For the island of St. Maarten/St. Martin, sitting astride the hurricane belt, October 13 2014 will be remembered by the Caribbean sailing community for years to come. The way some commentators took to social media to berate boats caught in the storm will also be remembered and hopefully not repeated should similar circumstances arise again.
Regular subscribers to All At Sea will have read my entreaties to head south for hurricane season, haul the boat ashore or, failing that, prepare extremely well if you intend to face a storm while at anchor. While preaching these things, Gonzalo tore our boat from her moorings and smashed her almost beyond recognition.
I can’t say we weren’t warned that a storm was coming; the weather service tracked it as a tropical wave when it came off the African coast and issued regular updates as to its progress. When the wave became a depression and then a tropical storm, they announced that too. For boats in the northern Leeward Islands, that’s when the science of modern weather forecasting began to wobble.
As marine interests in St. Martin prepared for what was then tropical storm Gonzalo to pass 100 miles south, it changed course to the NW and was upgraded to a Category 1 hurricane.
In Antigua, where they received the first hammer blow, people were already questioning the official forecast. Replying to a post on my blog (garyebrown.net) George Bridger, on checking his boat in Jolly Harbour, wrote, “We had been told to expect maximum winds of 50mph. Within 20 minutes we were having 100mph winds in Jolly Harbour. How does one prepare when the WX man called it so wrong?”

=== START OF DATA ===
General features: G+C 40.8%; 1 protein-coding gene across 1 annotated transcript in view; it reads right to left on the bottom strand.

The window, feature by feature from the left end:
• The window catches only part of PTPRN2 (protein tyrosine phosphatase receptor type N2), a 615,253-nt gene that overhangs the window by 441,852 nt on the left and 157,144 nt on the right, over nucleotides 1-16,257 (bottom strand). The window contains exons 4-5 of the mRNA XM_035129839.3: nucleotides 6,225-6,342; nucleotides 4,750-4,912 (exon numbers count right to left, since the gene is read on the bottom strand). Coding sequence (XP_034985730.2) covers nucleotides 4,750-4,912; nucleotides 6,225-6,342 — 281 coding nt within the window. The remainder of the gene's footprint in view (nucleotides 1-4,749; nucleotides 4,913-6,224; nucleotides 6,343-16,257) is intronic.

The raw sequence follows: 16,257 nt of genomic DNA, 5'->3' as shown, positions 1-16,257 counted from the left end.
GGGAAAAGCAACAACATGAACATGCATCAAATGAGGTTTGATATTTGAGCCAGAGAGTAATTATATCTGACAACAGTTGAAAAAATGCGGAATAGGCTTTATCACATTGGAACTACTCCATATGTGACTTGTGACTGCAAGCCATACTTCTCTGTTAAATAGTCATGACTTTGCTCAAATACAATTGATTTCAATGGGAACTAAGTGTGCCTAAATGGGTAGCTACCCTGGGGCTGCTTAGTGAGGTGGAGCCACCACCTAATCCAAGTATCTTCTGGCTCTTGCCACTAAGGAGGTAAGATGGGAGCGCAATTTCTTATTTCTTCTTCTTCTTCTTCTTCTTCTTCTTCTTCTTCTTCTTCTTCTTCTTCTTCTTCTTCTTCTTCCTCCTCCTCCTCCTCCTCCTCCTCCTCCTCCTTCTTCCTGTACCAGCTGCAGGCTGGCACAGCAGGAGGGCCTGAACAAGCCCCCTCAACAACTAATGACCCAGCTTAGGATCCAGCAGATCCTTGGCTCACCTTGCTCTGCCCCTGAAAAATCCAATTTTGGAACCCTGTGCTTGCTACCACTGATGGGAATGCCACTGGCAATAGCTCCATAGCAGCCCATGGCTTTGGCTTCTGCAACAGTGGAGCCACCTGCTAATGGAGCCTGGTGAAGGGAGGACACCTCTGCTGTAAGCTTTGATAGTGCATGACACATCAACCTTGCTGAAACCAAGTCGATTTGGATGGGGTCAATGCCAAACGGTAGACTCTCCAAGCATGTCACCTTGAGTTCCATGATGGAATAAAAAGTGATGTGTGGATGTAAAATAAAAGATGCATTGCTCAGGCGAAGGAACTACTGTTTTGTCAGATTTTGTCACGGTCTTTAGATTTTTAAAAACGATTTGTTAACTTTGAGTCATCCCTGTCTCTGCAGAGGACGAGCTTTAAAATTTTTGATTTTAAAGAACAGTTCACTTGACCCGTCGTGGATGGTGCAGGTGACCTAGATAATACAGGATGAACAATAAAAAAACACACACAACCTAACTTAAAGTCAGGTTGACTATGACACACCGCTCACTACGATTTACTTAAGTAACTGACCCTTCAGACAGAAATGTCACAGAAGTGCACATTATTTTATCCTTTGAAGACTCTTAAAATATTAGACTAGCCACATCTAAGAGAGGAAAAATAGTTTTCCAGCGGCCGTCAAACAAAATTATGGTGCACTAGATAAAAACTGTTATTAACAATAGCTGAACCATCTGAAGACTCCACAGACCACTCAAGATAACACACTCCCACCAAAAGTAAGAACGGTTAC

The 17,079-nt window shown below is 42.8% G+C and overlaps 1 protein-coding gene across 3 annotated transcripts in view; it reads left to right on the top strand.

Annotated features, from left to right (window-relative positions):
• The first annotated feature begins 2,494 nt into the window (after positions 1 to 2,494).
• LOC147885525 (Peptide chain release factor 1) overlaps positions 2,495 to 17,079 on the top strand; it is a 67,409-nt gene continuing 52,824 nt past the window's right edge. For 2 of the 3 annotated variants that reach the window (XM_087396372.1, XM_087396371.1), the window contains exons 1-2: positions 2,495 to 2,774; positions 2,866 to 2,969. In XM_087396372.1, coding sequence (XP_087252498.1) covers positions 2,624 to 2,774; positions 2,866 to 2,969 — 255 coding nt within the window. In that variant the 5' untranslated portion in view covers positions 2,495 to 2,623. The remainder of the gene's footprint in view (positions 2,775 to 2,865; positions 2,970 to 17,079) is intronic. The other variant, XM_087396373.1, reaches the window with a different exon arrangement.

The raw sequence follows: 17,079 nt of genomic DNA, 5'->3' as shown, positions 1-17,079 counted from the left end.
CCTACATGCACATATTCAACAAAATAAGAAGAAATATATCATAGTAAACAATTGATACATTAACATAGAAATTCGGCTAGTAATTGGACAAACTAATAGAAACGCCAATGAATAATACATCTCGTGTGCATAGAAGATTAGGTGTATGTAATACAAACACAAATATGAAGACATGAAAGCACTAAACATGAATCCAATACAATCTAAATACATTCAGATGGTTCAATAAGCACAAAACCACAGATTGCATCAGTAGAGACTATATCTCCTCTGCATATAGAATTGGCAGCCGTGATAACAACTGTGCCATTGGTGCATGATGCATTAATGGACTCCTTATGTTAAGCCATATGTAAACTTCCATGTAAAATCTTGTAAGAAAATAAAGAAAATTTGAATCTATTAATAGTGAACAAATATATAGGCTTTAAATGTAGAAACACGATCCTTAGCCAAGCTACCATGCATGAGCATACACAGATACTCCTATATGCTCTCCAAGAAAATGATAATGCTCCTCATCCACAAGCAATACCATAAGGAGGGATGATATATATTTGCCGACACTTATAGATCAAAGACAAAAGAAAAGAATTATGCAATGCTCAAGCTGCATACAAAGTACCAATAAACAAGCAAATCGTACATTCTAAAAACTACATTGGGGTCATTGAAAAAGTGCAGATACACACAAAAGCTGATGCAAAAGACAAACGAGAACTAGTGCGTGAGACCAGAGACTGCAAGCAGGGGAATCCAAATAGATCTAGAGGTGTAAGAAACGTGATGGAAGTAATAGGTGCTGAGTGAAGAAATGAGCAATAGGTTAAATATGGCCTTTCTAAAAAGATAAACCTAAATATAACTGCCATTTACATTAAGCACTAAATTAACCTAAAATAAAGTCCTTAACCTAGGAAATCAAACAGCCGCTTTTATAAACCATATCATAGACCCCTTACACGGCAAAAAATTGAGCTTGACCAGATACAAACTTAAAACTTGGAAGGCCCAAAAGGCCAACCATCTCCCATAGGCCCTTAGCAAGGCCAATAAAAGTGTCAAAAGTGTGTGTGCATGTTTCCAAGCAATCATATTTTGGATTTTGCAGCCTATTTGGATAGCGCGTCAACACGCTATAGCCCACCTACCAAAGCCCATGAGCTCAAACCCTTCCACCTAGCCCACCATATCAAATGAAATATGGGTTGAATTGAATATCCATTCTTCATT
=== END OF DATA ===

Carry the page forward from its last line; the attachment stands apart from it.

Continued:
George Bridger’s comment was one I heard repeated over the next few days.
As the eye-wall went over St. Martin, the wind took on a fury I found hard to explain, and here I speak as someone who rode out Hurricane Luis, a Category 4/5 storm, at anchor in St. Martin in 1995.
When dawn broke on October 14, the damage ashore and afloat seemed totally disproportionate to the forecast wind speed.
This brings us to the question of why boats were spending the summer months in the northern islands. Boats lost or damaged included commercial vessels, fishing boats and day charter boats that must make a living in these waters all year round. A couple of boats were left in the lagoon because of family emergencies and the need for the crew to fly home. For some people the boat is a home that allows them to live and work in the islands … we call it ‘living the dream’.
To say that many of us were caught out by Gonzalo is an understatement. I got it wrong and paid the price, others paid far more. Comments posted on social media sites by some in the sailing community saying that sailors who lost, or had their boats damaged in Gonzalo, deserved all they got because they shouldn’t have been there or their seamanship was at fault, were incredibly hurtful. More so for the family and friends of the sailor who didn’t survive the storm. The majority of people who lost their boats prepared as best they could, or knew how. They fought like lions and deserve respect.
The sailing community, especially those who live in the Caribbean year-round and for whom hurricane season is a fact of life, learned much from Gonzalo. We learned to treat tropical weather forecasts with extreme caution and prepare for the worst early on. We now understand that wind strengths don’t always tally with the prediction. I prepared for the eye of the storm to pass south, it didn’t and this was a factor in the damage to our own boat and many others.
Hurtful comments aside, I learned the most important lesson of all and that’s how wonderful the Caribbean community, ashore and afloat, can be and I am proud to be part of it.
Gary E. Brown is the Editorial Director of All At Sea. He is and the author of the thriller/sailing adventure Caribbean High. For more information visit: garyebrown.net